A man in London tries to help a counterespionage agent. But when the agent is killed and he stands accused, he must go on the run to both save himself and also stop a spy ring trying to steal top secret information.
A murder inside the Louvre and clues in Da Vinci paintings lead to the discovery of a religious mystery protected by a secret society for two thousand years -- which could shake the foundations of Christianity.
While holidaying in Switzerland, Lawrence and his wife Jill are asked by a dying friend, Louis Bernard, to get information hidden in his room to the British Consulate. They get the information, but when they deny having it, their daughter Betty is kidnapped. It turns out that Louis was a Foreign Office spy and the information has to do with the assassination of a foreign dignitary. Having managed to trace his daughter's kidnappers back to London, Lawrence learns that the assassination will take place during a concert at the Albert Hall. It is left to Jill, however, to stop the assassination. Written by
Apart from the opening and end credits, there is only source music in this film, i.e. music that can be heard by the characters, such as dance music in Switzerland and Wapping, and the Benjamin cantata (with the rest of the concert on the radio). There is no underscoring music at all. See more »
(at around 21 mins) When Bob Lawrence and his daughter exit the chalet porch to watch the trap shoot, Bob pushes the left door outwards. When the camera cuts to an outside view of their leaving the building, it's the other door that is swinging shut, and it is closing from the inside. See more »
You know, to a man with a heart as soft as mine, there's nothing sweeter than a touching scene.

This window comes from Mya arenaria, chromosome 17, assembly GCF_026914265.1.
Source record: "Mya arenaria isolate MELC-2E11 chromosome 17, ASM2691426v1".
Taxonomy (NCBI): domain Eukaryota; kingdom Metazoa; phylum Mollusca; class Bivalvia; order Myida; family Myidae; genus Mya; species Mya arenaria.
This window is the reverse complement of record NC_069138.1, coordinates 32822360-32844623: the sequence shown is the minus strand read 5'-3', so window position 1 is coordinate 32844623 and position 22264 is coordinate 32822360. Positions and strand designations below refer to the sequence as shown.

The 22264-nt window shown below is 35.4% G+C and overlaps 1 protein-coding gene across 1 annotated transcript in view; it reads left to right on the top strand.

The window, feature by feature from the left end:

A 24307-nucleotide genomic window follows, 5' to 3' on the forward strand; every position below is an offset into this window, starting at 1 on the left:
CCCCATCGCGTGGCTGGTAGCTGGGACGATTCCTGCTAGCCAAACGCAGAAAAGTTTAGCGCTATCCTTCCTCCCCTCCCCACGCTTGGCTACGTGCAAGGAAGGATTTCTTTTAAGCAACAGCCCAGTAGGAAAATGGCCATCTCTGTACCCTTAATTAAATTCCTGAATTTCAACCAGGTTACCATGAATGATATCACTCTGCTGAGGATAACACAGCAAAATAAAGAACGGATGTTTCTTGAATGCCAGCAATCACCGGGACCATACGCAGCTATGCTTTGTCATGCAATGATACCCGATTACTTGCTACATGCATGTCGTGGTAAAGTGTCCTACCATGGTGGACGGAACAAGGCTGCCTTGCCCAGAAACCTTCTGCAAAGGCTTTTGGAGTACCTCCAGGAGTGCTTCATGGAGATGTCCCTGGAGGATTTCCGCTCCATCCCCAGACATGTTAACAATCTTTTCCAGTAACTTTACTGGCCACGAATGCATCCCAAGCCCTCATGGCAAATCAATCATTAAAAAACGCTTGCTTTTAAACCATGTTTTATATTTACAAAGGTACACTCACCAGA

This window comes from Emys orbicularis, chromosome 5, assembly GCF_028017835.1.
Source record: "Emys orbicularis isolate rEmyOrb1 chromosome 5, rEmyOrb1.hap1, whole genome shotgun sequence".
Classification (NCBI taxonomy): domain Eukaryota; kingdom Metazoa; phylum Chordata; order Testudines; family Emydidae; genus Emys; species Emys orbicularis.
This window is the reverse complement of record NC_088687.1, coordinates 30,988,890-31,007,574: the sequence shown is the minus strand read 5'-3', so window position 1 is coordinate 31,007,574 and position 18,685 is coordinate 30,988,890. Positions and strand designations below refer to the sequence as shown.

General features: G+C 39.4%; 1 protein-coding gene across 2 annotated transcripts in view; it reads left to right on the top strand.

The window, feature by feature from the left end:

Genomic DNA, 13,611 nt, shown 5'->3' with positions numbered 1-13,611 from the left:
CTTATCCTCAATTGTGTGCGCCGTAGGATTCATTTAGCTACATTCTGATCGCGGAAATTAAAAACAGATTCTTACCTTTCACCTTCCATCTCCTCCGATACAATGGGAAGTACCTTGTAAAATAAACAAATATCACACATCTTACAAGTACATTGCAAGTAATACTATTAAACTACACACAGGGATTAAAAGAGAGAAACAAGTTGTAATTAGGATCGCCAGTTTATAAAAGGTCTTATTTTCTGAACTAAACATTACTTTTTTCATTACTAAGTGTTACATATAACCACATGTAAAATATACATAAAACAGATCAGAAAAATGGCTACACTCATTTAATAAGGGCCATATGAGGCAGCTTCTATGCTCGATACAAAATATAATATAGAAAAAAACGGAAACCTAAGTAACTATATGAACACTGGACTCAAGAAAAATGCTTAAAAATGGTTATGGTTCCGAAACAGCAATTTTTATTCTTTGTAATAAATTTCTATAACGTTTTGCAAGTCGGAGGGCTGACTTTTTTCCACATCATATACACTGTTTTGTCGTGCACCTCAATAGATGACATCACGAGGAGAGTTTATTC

Such as a father saying goodbye to his child. Yeah, goodbye for the last time. What could be more touching than that?
See more »
Very few artists have done as much for the thriller genre in film as British director Alfred Hitchcock, who not only was a pioneer of many of the techniques that would become widely used nowadays, but also across his career he literally invented a great amount of the rules that would shape the genre. While his career didn't seem to have started on the best way (his first movie, "The Pleasure Garden" was a failure), after the success of "The Lodger" in 1927, Hitchcock would become one of the most popular young directors in the United Kingdom, and it wouldn't take him much to be recognized worldwide. That recognition came in 1934, when his thriller "The Man Who Knew Too Much" was released, becoming his most acclaimed and successful movie to date and the one that would make him to be noticed by Hollywood. Not only this movie would introduce Hitchcock to America, it would also introduce one of cinema's most important actors: Peter Lorre.
"The Man Who Knew Too Much" begins in Switzerland, where Bob and Jill Lawrence (Leslie Banks and Edna Best) are on a winter sports holiday with their teenage daughter Betty (Nova Pilbeam). The reason for their visit is that Jill competes in a target shooting competition, and a family friend, Louis Bernard (Pierre Fresnay) competes in a skiing event. During a dinner, Bernard is murdered by an unseen shooter, but before dying he informs the Lawrences about a conspiracy to kill an important diplomat in London. The Lawrences are confused at first by the spy's revelation, but soon the confusion becomes a preoccupation, as the conspirators have kidnapped their daughter Betty in order to keep them quiet. Now the Lawrences know too much, and that knowledge may cost them their daughters, but while unable to tell the police their situation, the couple decides to find their daughter themselves.